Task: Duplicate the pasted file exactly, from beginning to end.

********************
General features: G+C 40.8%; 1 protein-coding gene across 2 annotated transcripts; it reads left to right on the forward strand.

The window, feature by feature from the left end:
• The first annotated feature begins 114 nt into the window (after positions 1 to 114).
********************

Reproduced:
General features: G+C 40.8%; 1 protein-coding gene across 2 annotated transcripts; it reads left to right on the forward strand.

The window, feature by feature from the left end:
• The first annotated feature begins 114 nt into the window (after positions 1 to 114).